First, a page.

A thesis submitted to the School of Government and Business Administration of the George Washington University in Partial Fulfillment of the Requirements for the Degree of Master of Urban and Regional Planning, 1974.
Excerpt from introduction:
The transition of an inner city neighborhood from rags to riches --variously called "spontaneous restoration", "brownstone revival", "unslumming", and "private renewal" --generally has been favorably regarded by city planners and elected officials. It upgrades the housing stock, attracts money to the city, raises property values, and increases tax revenues. Without expenditure of public monies, former slums become pleasant places to live. Without the bulldozers of urban renewal, entire blocks are rebuilt. Without endless public hearings and bureaucratic red tape, revitalized communities emerge. The rags to riches transition of their neighborhood, however, may not be such a boon to its low income inhabitants. The poor family unable to compete with the rich, may be forced to move to a more expensive dwelling in an even more deteriorated area in order to make way for renovation. As increased demand and real estate speculation cause property values, taxes, and rents to soar, poor, elderly, large and black families can no longer afford to rent or own houses in their own neighborhood.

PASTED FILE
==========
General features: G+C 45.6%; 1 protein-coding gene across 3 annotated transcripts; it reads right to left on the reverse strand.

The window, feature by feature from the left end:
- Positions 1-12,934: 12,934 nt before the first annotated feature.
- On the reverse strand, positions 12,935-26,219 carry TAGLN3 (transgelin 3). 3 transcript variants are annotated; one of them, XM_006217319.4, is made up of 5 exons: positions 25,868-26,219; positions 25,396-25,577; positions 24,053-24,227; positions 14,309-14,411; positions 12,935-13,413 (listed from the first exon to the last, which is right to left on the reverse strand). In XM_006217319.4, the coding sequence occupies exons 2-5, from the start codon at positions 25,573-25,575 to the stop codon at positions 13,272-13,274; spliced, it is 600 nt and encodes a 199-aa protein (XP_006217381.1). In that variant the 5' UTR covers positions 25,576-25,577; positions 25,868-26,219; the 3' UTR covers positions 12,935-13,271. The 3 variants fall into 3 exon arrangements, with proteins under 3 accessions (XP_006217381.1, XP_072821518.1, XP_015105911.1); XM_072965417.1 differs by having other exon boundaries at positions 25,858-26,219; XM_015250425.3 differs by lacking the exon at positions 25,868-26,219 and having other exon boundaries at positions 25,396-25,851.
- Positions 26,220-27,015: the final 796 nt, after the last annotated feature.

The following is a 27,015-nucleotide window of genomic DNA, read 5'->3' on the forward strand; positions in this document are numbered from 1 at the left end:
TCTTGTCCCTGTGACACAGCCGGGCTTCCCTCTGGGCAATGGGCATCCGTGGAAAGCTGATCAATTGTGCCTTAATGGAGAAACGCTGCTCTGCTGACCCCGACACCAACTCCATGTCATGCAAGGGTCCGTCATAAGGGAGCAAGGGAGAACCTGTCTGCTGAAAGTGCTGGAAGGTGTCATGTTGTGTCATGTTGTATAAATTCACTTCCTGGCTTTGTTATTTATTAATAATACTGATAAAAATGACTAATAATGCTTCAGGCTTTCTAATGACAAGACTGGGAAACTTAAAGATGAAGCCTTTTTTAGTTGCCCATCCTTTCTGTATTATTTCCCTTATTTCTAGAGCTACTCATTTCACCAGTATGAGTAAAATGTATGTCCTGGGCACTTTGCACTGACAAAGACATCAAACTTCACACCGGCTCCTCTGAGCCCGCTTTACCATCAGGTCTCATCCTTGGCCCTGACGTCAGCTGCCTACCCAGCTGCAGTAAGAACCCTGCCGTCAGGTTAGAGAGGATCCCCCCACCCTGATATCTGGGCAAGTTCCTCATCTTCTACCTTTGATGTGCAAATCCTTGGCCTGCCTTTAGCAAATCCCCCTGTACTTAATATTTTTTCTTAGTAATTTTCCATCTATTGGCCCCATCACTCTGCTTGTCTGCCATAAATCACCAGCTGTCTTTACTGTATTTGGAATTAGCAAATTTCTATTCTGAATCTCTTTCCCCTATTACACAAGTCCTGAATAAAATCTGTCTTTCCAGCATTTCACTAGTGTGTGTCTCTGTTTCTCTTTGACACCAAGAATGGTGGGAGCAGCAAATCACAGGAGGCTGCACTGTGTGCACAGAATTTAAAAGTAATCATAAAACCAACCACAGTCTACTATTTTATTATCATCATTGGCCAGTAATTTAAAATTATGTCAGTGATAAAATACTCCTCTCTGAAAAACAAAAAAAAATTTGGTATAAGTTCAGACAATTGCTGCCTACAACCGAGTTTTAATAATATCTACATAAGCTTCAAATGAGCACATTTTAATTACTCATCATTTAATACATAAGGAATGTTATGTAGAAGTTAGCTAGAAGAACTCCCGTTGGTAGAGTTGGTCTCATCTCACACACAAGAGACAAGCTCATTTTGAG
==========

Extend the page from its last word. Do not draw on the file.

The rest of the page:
This thesis was scanned from the print copy.
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